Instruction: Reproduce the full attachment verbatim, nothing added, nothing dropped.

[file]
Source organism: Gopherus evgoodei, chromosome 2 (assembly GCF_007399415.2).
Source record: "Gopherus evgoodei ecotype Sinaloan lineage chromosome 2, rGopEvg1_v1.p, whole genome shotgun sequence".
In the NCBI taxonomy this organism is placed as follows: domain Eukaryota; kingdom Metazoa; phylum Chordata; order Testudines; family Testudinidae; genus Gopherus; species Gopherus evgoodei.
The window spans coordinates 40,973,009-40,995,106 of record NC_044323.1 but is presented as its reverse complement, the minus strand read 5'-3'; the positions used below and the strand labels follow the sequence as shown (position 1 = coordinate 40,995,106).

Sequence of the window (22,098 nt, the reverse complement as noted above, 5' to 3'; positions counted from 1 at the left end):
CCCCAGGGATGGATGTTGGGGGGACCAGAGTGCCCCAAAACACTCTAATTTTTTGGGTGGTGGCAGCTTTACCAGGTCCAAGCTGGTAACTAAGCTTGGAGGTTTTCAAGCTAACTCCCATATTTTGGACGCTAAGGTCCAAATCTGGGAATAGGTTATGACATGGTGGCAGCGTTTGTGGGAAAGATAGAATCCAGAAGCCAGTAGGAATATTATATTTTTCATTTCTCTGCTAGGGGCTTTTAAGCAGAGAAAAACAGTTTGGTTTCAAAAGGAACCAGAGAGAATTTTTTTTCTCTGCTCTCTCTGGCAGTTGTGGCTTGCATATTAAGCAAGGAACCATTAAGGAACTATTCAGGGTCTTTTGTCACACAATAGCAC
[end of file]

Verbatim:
Source organism: Gopherus evgoodei, chromosome 2 (assembly GCF_007399415.2).
Source record: "Gopherus evgoodei ecotype Sinaloan lineage chromosome 2, rGopEvg1_v1.p, whole genome shotgun sequence".
In the NCBI taxonomy this organism is placed as follows: domain Eukaryota; kingdom Metazoa; phylum Chordata; order Testudines; family Testudinidae; genus Gopherus; species Gopherus evgoodei.
The window spans coordinates 40,973,009-40,995,106 of record NC_044323.1 but is presented as its reverse complement, the minus strand read 5'-3'; the positions used below and the strand labels follow the sequence as shown (position 1 = coordinate 40,995,106).

Sequence of the window (22,098 nt, the reverse complement as noted above, 5' to 3'; positions counted from 1 at the left end):
CCCCAGGGATGGATGTTGGGGGGACCAGAGTGCCCCAAAACACTCTAATTTTTTGGGTGGTGGCAGCTTTACCAGGTCCAAGCTGGTAACTAAGCTTGGAGGTTTTCAAGCTAACTCCCATATTTTGGACGCTAAGGTCCAAATCTGGGAATAGGTTATGACATGGTGGCAGCGTTTGTGGGAAAGATAGAATCCAGAAGCCAGTAGGAATATTATATTTTTCATTTCTCTGCTAGGGGCTTTTAAGCAGAGAAAAACAGTTTGGTTTCAAAAGGAACCAGAGAGAATTTTTTTTCTCTGCTCTCTCTGGCAGTTGTGGCTTGCATATTAAGCAAGGAACCATTAAGGAACTATTCAGGGTCTTTTGTCACACAATAGCAC